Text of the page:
Wow. I can’t describe the feeling. It was like taking off a pair of permanently smudged glasses and replacing them with perfect  lenses. I took off the readers and slipped my regular glasses back on.

Blurriness. Then off with those and on with the readers. Ahhh. Clarity.

I walked down the aisle, testing the readers against my regular glasses. I just wanted to read everything I could get my hands on. The world was crystal clear! At least from about 12 inches away.

Sold. I took the deal and now own two pairs.

OK. On to the SAS shoes.

Whoever invented the bathing suit is a misogynist

It is a truth universally acknowledged that a female over the age of 12 must be in want of a bathing suit that doesn’t make her look slutty.

Oh.My.Gosh. To say that I loathe shopping for swimwear is a gross understatement. That’s why I shop by mail order, ordering my swim minis from Lands’ End Overstocks and trying them on in the privacy of my closet.

But now I’m living the horror vicariously through my sweet 13-year-old daughter.

Maggie needed a swim suit for camp. Last year she made it through with a cute striped one-piece from the Target girls’ department, but no more. My baby hovers on the edge of puberty and all the joy it entails. She’s in-between – too big for girls’ suits but not quite ready for a juniors’ suit even, at least not some parts of her.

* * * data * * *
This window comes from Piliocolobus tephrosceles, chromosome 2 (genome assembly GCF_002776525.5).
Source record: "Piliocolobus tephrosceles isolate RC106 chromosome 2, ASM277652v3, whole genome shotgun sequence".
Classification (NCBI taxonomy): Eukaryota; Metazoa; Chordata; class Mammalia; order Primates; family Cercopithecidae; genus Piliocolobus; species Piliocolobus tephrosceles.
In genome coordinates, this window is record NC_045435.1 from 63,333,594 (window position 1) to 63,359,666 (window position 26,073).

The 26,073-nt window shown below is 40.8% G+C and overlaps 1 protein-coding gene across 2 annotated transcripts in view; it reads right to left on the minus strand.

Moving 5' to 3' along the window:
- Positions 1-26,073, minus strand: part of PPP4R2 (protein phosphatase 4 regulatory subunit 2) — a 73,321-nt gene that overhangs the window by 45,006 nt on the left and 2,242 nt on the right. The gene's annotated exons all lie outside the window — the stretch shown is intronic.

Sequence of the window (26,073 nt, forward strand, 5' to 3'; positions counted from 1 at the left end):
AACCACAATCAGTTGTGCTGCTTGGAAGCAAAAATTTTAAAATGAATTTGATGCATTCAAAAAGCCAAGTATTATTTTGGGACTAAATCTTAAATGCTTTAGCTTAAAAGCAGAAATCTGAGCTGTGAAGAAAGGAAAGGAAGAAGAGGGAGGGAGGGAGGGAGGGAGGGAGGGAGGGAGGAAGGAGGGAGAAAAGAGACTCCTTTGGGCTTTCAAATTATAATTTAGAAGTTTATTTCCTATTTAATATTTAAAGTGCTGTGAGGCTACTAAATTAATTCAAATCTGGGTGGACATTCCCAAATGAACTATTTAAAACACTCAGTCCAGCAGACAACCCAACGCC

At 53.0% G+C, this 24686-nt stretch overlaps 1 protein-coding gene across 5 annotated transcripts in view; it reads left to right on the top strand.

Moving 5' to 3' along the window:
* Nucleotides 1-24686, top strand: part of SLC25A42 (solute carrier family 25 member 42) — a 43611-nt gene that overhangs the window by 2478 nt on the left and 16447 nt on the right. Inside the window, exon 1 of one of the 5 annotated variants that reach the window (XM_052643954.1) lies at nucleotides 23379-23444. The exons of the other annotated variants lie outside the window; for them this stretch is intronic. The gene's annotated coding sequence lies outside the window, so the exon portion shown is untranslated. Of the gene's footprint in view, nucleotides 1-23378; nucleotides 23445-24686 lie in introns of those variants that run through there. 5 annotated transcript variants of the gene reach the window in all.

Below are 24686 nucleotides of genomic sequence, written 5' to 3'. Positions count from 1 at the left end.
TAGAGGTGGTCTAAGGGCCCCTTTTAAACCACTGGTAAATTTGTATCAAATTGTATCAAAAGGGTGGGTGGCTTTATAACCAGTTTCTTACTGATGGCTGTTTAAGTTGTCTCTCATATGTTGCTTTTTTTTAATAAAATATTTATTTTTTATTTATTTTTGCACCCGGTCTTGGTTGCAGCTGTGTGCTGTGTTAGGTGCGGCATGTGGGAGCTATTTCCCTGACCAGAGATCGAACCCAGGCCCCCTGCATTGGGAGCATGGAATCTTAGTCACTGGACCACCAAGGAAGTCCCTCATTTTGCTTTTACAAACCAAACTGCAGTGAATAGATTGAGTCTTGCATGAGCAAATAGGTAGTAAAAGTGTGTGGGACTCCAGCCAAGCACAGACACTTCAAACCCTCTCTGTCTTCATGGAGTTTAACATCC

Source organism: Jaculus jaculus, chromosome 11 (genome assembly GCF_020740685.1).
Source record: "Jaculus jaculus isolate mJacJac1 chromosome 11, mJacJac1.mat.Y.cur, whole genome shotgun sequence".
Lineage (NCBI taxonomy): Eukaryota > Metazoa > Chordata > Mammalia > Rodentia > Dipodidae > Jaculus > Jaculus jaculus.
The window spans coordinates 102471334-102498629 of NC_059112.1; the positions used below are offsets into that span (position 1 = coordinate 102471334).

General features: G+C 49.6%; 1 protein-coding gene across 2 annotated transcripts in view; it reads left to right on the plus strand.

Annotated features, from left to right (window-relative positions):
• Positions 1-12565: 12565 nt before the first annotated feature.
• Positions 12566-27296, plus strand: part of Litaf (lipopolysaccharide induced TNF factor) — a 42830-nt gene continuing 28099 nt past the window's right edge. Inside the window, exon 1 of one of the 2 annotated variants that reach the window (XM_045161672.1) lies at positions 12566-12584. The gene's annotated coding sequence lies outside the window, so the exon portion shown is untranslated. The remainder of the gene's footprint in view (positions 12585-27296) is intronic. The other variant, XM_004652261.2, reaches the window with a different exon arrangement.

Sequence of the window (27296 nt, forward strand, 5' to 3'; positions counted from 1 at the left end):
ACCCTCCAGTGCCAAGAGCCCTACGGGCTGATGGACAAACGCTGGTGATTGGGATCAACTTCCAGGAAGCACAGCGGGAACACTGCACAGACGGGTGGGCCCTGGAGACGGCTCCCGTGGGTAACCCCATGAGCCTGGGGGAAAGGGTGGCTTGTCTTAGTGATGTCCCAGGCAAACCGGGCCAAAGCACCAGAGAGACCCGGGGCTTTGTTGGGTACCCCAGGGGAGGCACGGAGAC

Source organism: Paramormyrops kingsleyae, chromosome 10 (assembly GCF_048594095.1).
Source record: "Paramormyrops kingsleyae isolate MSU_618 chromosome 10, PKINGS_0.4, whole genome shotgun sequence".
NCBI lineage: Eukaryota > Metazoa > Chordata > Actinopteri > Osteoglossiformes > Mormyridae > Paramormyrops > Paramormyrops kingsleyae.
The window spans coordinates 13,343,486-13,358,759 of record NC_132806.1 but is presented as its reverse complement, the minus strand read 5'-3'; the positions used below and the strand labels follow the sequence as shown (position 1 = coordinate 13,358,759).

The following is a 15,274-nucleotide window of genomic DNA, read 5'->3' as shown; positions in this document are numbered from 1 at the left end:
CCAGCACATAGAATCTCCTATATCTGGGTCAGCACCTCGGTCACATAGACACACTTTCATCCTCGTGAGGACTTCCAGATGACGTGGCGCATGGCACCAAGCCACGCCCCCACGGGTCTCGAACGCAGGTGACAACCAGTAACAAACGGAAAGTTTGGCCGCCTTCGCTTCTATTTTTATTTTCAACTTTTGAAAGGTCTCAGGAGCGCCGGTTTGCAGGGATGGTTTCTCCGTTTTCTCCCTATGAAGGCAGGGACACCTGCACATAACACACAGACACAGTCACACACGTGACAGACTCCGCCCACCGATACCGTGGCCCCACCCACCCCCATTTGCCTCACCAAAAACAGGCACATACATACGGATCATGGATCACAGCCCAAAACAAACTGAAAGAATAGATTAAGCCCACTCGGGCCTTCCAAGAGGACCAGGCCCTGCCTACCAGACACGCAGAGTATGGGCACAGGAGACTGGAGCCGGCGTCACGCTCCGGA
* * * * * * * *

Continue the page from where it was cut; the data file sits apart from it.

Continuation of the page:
This is not a new yearly dreadfest – no, we first encountered it in 2009. Read about that here.

But it’s getting progressively worse, and frankly, it’ll never get better. Like the nice saleslady at Sears told her: “Honey, about the only thing worse than shopping for a bathing suit is shopping for a bra.”

Sing it, sister.

I’m getting ahead of myself.

Our first stop on the annual Trip of Shame was Target. Now, seriously, Target is my happy place. But not that night.

Maggie and I visited the juniors/women’s bathing suit department, and I was thrilled – thrilled, I tell you – to discover that Target now sells swimming suits made with Spanx, or at least a Spanx-like material.

I was giddy. “Maggie!” I hissed. “Come here! Look at this!”

I held up a black-and-white suit with a Spanx bottom and long fitted tunic top. My description doesn’t do it justice. It was really cute.

She eyed it critically. “These look like Mom underwear,” she said.